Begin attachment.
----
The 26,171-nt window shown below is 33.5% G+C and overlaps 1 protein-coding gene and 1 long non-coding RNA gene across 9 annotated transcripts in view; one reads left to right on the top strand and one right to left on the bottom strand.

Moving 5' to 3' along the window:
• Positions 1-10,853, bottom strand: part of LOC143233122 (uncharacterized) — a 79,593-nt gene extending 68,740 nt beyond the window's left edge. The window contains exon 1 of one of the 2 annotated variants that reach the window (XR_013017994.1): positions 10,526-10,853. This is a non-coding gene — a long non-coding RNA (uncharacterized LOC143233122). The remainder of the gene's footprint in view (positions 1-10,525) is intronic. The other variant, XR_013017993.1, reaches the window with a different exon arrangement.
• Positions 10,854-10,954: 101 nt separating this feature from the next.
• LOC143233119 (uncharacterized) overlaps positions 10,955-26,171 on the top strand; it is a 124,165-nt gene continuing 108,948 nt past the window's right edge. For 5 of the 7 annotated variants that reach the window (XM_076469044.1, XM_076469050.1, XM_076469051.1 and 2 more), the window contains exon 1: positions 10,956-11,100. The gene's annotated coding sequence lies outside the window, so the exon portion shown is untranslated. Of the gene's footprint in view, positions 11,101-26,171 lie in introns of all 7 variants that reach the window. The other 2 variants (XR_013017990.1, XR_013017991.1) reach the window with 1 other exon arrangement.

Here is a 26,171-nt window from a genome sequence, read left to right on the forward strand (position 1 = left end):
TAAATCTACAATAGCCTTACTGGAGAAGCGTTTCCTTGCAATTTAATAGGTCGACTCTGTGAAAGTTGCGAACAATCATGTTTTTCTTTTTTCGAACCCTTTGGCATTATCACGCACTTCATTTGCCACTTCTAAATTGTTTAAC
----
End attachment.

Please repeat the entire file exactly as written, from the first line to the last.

The 26,171-nt window shown below is 33.5% G+C and overlaps 1 protein-coding gene and 1 long non-coding RNA gene across 9 annotated transcripts in view; one reads left to right on the top strand and one right to left on the bottom strand.

Moving 5' to 3' along the window:
• Positions 1-10,853, bottom strand: part of LOC143233122 (uncharacterized) — a 79,593-nt gene extending 68,740 nt beyond the window's left edge. The window contains exon 1 of one of the 2 annotated variants that reach the window (XR_013017994.1): positions 10,526-10,853. This is a non-coding gene — a long non-coding RNA (uncharacterized LOC143233122). The remainder of the gene's footprint in view (positions 1-10,525) is intronic. The other variant, XR_013017993.1, reaches the window with a different exon arrangement.
• Positions 10,854-10,954: 101 nt separating this feature from the next.
• LOC143233119 (uncharacterized) overlaps positions 10,955-26,171 on the top strand; it is a 124,165-nt gene continuing 108,948 nt past the window's right edge. For 5 of the 7 annotated variants that reach the window (XM_076469044.1, XM_076469050.1, XM_076469051.1 and 2 more), the window contains exon 1: positions 10,956-11,100. The gene's annotated coding sequence lies outside the window, so the exon portion shown is untranslated. Of the gene's footprint in view, positions 11,101-26,171 lie in introns of all 7 variants that reach the window. The other 2 variants (XR_013017990.1, XR_013017991.1) reach the window with 1 other exon arrangement.

Here is a 26,171-nt window from a genome sequence, read left to right on the forward strand (position 1 = left end):
TAAATCTACAATAGCCTTACTGGAGAAGCGTTTCCTTGCAATTTAATAGGTCGACTCTGTGAAAGTTGCGAACAATCATGTTTTTCTTTTTTCGAACCCTTTGGCATTATCACGCACTTCATTTGCCACTTCTAAATTGTTTAAC